Thursday, January 12, 2012

Counting undocumented crossings

If you weren't paying close attention, you couldn't be blamed for thinking no one crosses the border illegally anymore. I almost choked when I read the patently false headline in The Atlantic: "Latino Immigration to the U.S. Could End This Year" and then watched as it zipped all over Twitter. Incidentally, it was a perfectly good article by Shannon O'Neil that does not make such a claim, and I am sure she had no control over the headline. This op-ed in the New York Times is more accurate, noting the net number of Mexicans crossing illegally is zero. That echoes the widely cited quote by Douglas Massey at Princeton.

“No one wants to hear it, but the flow has already stopped,” Mr. Massey said, referring to illegal traffic. “For the first time in 60 years, the net traffic has gone to zero and is probably a little bit negative.”

What has arisen is confusion between flow and net flow. The flow will never stop. Because of enforcement, circular migration is no longer as prevalent as it once was, but the idea that people have stopped crossing illegally is absurd. No matter what we do at the border, people will always cross. We can slow it, but we can't stop it.

The net flow, however, does not mean people stop crossing. If it is zero, that means the number of people entering matches the number of people leaving. This is historic and important, but not the same as no flow. If you had read a certain book, you'd have been clued in a long time ago about how demographic shifts in the United States and Latin America would have this effect.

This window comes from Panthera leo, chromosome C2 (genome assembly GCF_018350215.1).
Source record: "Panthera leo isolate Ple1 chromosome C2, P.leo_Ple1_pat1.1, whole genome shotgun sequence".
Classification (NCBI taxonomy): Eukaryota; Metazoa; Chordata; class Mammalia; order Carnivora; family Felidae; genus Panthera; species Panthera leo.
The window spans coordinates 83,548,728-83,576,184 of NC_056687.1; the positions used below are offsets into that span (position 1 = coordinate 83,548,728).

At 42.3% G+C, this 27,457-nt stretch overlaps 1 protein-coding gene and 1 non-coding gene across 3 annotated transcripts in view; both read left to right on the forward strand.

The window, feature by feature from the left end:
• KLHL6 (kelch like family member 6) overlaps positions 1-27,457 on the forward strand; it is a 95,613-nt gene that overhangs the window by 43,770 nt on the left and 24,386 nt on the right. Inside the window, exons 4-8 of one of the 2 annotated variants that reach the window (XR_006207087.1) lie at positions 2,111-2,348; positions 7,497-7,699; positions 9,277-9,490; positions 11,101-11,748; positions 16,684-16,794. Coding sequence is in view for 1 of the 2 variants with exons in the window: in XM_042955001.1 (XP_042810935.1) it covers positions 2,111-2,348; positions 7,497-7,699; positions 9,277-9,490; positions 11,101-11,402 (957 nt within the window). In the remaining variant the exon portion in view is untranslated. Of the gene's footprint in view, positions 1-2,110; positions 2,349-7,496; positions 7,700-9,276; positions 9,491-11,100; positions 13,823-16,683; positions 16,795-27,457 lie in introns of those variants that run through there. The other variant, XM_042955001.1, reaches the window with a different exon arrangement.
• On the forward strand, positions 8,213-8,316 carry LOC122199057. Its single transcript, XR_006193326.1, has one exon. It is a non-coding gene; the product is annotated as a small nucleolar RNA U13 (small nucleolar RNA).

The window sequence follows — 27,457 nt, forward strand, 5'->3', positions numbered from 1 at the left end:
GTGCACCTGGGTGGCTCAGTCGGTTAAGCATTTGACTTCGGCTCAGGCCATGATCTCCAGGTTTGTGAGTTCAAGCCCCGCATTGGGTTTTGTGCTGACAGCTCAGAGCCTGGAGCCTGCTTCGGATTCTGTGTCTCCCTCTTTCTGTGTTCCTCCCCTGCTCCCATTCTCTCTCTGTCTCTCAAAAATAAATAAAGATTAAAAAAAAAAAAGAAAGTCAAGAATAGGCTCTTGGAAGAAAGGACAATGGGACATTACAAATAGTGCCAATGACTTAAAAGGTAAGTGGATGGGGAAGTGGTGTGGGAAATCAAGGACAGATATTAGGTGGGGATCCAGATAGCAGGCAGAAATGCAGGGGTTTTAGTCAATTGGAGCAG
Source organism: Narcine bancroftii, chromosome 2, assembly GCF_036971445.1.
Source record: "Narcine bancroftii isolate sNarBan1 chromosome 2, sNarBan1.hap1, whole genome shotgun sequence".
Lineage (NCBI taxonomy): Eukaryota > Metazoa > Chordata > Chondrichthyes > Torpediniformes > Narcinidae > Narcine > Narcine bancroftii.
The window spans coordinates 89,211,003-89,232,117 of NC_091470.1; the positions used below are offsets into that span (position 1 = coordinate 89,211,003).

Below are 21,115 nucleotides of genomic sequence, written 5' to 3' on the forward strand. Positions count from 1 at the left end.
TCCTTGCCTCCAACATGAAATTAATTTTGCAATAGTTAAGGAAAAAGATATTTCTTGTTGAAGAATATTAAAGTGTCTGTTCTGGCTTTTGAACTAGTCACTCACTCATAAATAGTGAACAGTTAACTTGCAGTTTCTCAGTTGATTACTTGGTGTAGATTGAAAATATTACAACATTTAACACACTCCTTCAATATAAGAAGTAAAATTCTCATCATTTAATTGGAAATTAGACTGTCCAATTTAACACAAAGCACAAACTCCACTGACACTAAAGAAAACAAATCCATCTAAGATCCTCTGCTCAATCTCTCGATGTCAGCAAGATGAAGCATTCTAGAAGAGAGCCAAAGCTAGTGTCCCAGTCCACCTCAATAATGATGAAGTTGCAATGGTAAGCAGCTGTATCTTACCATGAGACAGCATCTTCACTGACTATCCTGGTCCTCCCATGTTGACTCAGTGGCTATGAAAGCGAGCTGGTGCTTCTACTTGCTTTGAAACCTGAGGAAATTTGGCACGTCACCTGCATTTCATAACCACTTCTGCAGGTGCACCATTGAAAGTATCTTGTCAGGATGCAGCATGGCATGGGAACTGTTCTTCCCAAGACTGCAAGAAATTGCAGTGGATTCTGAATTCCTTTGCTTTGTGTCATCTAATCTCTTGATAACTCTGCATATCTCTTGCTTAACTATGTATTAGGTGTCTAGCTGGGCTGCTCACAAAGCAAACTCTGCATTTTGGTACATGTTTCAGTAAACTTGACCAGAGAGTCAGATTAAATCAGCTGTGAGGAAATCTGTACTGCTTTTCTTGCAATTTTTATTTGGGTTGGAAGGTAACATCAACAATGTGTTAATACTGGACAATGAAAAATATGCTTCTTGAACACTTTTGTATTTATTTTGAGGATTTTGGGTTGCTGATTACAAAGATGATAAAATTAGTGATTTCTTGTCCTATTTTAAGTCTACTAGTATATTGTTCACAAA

I like finding evidence that supports ending the wasteful and obsessive spending on enforcement, and I support the policy suggestions of the NYT op-ed. However, I want the evidence to be empirically valid. Pretending that undocumented crossings have stopped gives the false impression that a long-standing historical reality suddenly ceased while no one was paying attention.

Why do I care? Rational immigration reform must acknowledge the never-ending flow of people and embrace it.  Otherwise it will fail. In particular, we have to remember that demographic trends are always shifting, as are economic (the fact that bankers screwed up our economy plays a big part here) and political conditions. Together, they determine how many people will be trying to cross illegally in any given span of time. Good policy has built in flexibility. To say that the flow has stopped is to say that history has ended, and that doesn't get us to good policy.


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